Heavy Rainfall Gives Farmers One of Worst Growing Seasons Heavy Rainfall Gives Farmers Worst Growing Season

Anchor: Heavy rains are once again hitting central New York.Our Kendra Sheehan is live downtown with the impacts of this continuous rain.

Reporter: This rain is causing several problems in Central new York. Flash flood warnings have been in effect throughout the day and you can see behind me this creek is near overflow. But the rain is also impacting farmers who are experiencing one of their worst growing seasons. But its not just affecting the quantity of crops farmers can grow. Local farmer Otis Vezzose says the large amounts of rain also affects the quality.

Vezzose: “The sun and the warm weather help flavor up some of these berries and stuff and were just not getting that. so they are kinda water logged and just okay. nothing special.”)

Reporter: Vezzose says he hasn’t seen a growing season this bad since his time here in Central New York. The large amounts of rainfall and cooler temperatures have caused a huge decrease in the number of crops farmers have been able to produce this year. Many acres of land are too flooded to plant any crops and the seeds that have been planted are rotting with too much rainfall. Farmers say they are expected to take heavy losses because of that. With fewer crops available don’t be surprised if you see higher prices on several of your favorite produce. Local resident Betsy Elkins says this season she’s noticed a difference.

Elkins: “The strawberries are late, they are harder to find and they are a little more expensive. But I love them so ill continue to buy them.”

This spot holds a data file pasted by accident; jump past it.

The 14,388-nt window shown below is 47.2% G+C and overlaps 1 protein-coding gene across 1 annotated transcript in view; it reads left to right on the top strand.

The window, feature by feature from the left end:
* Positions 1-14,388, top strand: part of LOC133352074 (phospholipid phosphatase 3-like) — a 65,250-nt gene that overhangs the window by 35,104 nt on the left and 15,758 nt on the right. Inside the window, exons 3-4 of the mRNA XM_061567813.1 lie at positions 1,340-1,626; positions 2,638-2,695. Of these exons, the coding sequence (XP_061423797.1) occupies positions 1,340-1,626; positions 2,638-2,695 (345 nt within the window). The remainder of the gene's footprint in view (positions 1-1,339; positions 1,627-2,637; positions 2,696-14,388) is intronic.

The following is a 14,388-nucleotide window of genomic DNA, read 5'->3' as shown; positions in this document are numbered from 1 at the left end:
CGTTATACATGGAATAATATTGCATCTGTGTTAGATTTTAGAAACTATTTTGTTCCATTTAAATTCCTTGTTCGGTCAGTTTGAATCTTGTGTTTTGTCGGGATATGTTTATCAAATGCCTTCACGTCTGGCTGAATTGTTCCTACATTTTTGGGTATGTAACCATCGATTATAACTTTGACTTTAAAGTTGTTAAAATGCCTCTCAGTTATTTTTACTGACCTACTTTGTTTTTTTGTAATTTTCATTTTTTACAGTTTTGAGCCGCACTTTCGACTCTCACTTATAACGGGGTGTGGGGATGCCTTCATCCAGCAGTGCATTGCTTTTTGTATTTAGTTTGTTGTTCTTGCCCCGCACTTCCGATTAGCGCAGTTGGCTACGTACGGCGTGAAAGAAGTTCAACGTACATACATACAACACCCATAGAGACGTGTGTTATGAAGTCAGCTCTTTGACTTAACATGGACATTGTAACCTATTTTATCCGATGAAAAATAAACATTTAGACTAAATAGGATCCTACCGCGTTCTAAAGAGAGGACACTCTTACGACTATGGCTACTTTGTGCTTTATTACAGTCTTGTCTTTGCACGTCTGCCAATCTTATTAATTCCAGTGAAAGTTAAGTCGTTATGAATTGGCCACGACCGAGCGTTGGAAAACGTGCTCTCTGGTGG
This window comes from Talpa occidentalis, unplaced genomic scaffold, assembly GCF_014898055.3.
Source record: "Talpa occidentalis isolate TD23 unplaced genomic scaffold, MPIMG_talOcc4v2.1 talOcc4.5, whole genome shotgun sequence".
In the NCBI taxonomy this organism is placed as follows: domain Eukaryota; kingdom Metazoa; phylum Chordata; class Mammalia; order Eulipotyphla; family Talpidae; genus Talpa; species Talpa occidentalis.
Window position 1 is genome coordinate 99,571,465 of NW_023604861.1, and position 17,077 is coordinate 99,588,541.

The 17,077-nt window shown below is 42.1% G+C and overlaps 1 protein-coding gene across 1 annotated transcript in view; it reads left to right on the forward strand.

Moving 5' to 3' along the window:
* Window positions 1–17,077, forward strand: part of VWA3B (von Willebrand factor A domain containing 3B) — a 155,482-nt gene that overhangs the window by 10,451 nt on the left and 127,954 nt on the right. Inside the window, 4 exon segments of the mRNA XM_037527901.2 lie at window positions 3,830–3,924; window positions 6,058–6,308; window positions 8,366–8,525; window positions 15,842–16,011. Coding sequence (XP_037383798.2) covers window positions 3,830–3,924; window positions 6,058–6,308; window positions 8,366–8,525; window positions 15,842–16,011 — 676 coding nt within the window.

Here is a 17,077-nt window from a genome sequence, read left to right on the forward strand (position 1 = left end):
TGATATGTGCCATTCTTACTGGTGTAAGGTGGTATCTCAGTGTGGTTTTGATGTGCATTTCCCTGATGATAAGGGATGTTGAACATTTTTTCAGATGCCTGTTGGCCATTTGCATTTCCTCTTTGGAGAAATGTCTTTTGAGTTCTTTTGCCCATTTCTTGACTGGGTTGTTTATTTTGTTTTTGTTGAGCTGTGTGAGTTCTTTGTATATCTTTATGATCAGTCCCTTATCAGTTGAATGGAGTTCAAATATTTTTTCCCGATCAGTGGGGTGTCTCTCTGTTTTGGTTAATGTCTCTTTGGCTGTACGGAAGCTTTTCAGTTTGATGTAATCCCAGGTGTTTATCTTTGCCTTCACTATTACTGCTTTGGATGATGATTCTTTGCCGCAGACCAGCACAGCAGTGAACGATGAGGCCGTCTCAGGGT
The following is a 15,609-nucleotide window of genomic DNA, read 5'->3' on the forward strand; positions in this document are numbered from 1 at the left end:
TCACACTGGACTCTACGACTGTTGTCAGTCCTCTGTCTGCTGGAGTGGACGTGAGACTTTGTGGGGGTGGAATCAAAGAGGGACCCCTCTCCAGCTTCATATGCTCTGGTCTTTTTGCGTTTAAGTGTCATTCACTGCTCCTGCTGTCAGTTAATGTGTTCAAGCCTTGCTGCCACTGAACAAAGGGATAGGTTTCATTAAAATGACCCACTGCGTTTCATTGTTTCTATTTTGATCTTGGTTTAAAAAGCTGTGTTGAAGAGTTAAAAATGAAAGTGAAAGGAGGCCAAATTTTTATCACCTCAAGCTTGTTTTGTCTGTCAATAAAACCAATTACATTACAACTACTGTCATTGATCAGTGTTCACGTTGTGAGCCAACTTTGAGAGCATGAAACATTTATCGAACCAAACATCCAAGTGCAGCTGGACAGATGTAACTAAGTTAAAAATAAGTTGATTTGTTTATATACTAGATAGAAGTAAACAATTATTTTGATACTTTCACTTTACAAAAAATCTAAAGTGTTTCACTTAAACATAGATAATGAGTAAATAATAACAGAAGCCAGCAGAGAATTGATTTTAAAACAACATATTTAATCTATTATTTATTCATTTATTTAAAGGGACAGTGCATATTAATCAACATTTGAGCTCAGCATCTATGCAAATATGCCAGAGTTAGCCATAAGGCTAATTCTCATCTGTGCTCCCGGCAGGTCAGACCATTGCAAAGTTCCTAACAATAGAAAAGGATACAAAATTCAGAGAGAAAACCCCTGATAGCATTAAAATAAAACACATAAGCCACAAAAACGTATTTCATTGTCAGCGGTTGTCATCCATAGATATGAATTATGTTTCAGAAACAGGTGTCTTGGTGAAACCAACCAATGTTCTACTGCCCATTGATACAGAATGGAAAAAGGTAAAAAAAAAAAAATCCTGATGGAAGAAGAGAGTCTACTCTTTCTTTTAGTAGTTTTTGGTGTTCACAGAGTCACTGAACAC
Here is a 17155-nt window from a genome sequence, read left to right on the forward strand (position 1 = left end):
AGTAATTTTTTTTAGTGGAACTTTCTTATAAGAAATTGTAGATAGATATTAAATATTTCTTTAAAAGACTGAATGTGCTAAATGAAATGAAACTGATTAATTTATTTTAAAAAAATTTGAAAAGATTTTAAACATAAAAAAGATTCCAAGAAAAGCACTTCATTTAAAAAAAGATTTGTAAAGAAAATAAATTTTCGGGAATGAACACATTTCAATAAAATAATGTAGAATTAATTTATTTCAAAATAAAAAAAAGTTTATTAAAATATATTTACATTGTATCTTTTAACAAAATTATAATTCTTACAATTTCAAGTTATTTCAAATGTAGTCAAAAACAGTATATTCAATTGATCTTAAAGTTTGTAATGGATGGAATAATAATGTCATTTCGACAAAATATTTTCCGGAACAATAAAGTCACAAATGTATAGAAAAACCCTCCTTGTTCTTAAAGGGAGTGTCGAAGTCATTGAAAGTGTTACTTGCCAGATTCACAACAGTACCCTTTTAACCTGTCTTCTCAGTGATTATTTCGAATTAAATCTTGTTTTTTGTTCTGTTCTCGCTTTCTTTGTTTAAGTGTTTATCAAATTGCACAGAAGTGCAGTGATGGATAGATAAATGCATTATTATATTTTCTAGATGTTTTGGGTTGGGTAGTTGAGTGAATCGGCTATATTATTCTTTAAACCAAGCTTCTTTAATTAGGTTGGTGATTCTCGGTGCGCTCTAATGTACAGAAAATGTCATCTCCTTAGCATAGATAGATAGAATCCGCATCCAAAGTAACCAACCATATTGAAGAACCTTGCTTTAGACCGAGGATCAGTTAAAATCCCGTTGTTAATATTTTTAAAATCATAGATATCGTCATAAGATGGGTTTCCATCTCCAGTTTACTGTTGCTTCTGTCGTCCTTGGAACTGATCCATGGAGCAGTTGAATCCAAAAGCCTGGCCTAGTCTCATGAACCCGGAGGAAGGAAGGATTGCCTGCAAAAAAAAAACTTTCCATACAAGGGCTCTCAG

Farmers say they hope things turn around. I spoke to several who said they were 6th generation farmers s they said they are not going anywhere anytime soon. They have money saved up for rough seasons like these but they say they hope next year is better.

By Kendra Sheehan Syracuse, N.Y. (NCC News) — These past few months have been some of the wettest months in Syracuse’s history. This is causing area farmers to experience one of the worst growing seasons. Local farmer Otis Vezzose said this season is by far the most challenging.

“This is our first really bad year as far as getting in the going season, ’17 we had some rain but we could get stuff padded. But this year here just seems cold, miserable and you just can’t get (the plants) in,” said Vezzose.

Some farmers said they expect their income to be cut in half this year. They said several acres of land have flooded so much that they are virtually unusable. Much fewer crops will be available this year causing an increase in produce prices. The season has been so bad local farmers like Ben Paine have looked for other ways to stay profitable.

“We just kind of changed our plan, we’re looking to growing more fall crops now instead of the early beans and stuff, we’re going to go Brussels sprouts and stuff like that,” said Paine.

Paine said he is a sixth generation farming and he doesn’t plan on going anywhere anytime soon despite the horrible season. Many farmers are hopeful that Mother Nature turns things around and they finish the season strong.

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